Froma Harrop: It’s time to let 18 year olds drink
In America, alleged land of freedom, a 19-year-old soldier just back from Afghanistan can’t sidle up to a bar and legally order a beer.
In supposedly regulation-crazed Europe, meanwhile, an 18-year-old can order a martini. In the beer-drinking cultures of Belgium and Germany, a 16-year-old can ask for beer or wine.
Do you detect a flaw in this story?
Prohibition has been gone for over 80 years. Most agree that it was worse than the disease it was meant to eradicate — the scourge of drunkenness. Nowadays, backers of drug legalization rightly hold up Prohibition as their model for failed policy.
Yet we see few arguments for lowering the national drinking age from the current 21 to 18, where it was until 1984. On the contrary, the public is still being pummeled by “expert” studies linking virtually any alcohol consumption to a variety of maladies, from cancer to road fatalities.
Britain has just issued the U.K. chief medical officer’s new guidelines for alcohol consumption. They’re just short of nuts. They make no distinction between the ability of men and women to process alcohol. Wiser guidelines note that female bodies can’t take as much.
The doctors set a weekly limit for drinking at a strangely low six pints of beer or four large glasses of wine. A 30-year-old male weightlifter or a 74-year old female “wisp of a thing,” same guideline.
The report goes on. Any amount of alcohol consumed on a regular basis raises the risk of mouth, throat and breast cancers. An Associated Press story on the guidelines authoritatively announces, “Alcohol is a known carcinogen.” How is that?
The Harvard School of Public Health has noted a link between alcohol consumption and breast cancer, but with an asterisk.
“Getting extra folate (a B vitamin) may cancel out this alcohol-related increase,” according to its report titled “Alcohol: Balancing Risks and Benefits.”
As for the benefits, Harvard cites numerous studies showing moderate drinking seems to lower the risk of cardiovascular death. The British report made the most grudging nod in that direction. It said that red wine might be good for heart only if you are a woman over age 55 and drink no more than two glass a week.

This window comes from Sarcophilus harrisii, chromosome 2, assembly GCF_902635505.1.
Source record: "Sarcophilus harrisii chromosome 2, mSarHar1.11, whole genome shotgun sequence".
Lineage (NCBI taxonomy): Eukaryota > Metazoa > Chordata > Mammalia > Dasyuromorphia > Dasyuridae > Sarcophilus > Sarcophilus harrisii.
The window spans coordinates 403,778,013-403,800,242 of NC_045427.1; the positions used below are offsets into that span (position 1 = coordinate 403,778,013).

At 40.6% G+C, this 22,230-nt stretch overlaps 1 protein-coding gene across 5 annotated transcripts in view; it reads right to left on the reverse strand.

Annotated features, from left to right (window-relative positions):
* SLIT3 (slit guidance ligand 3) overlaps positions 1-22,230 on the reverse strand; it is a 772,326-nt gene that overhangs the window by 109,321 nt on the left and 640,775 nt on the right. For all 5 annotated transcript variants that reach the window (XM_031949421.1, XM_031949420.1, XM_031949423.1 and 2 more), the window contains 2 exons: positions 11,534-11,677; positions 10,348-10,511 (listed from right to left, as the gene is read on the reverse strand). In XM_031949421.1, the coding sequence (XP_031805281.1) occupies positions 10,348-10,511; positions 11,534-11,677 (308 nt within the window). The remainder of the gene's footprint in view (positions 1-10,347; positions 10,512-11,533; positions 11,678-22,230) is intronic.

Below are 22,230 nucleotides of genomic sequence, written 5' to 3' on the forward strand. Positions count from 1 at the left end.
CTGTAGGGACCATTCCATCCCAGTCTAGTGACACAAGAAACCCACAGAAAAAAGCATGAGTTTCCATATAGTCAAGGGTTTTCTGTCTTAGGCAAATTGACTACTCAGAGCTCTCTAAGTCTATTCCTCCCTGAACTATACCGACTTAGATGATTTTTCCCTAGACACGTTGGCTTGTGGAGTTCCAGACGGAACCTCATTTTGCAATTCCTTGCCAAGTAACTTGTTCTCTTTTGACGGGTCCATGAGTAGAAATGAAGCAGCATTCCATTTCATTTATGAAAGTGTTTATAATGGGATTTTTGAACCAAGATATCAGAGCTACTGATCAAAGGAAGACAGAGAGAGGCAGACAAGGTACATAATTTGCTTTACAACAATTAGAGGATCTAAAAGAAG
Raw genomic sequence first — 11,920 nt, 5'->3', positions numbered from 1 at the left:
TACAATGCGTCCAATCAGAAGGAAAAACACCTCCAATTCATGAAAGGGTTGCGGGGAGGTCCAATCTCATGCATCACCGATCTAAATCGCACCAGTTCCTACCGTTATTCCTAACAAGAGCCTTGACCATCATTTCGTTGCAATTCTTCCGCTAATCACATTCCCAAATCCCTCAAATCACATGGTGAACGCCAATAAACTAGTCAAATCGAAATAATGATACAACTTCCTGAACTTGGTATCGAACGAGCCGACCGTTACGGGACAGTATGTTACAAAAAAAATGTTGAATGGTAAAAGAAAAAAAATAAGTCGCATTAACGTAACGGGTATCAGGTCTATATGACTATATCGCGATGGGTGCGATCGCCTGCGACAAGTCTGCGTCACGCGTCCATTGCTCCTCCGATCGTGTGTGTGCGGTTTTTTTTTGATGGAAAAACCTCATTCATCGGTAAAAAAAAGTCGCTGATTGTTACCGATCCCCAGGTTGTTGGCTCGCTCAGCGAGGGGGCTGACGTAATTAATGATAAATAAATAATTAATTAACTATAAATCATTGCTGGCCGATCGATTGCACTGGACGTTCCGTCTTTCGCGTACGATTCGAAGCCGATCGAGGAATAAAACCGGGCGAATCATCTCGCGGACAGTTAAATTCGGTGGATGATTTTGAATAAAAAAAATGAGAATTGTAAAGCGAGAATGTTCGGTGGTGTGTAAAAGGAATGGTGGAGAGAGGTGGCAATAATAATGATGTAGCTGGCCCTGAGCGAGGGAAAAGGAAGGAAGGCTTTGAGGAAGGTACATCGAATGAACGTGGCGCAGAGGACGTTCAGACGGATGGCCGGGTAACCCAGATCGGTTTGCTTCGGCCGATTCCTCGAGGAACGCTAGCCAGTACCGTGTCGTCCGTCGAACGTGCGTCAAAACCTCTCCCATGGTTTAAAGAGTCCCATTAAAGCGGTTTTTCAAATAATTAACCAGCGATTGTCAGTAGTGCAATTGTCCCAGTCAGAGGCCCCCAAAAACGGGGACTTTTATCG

Would the good doctors please explain why moderate drinkers live longer than those who don’t drink at all?
There’s this urge to simply lay blame for all kinds of societal ills possibly related to alcohol on alcohol only. True, alcoholism is a curse for those afflicted and their loved-ones. What makes it a curse is the addiction part. Some people simply shouldn’t drink.
Drunken driving is a menace, but the problem is drinking (START ITAL) and (END ITAL) driving, not the drinking itself. The bar fly who pours himself into a taxi at the end of the evening is no danger on the road — far less so than the teetotaler fiddling with the car’s infotainment system.
Binge drinking is both unhealthy and unsightly. It reflects mostly immaturity and a lack of education on civilized drinking.
Some of it, ironically, stems from drinking bans on college campuses. Former Kenyon College President S. Georgia Nugent has made this argument. She’s written that students heading off to a party knowing no alcohol will be served engage in “pre-gaming,” that is, consuming huge quantities in advance.
Britain has never taken this nanny talk seriously enough to raise its legal drinking age from the current 18. By the way, the drinking age in Canada is 19 and in almost all of Latin America, 18.
America stands pretty much alone in treating people old enough to marry, vote and fight in wars like children. Time to let 18-year-olds drink and manage themselves.
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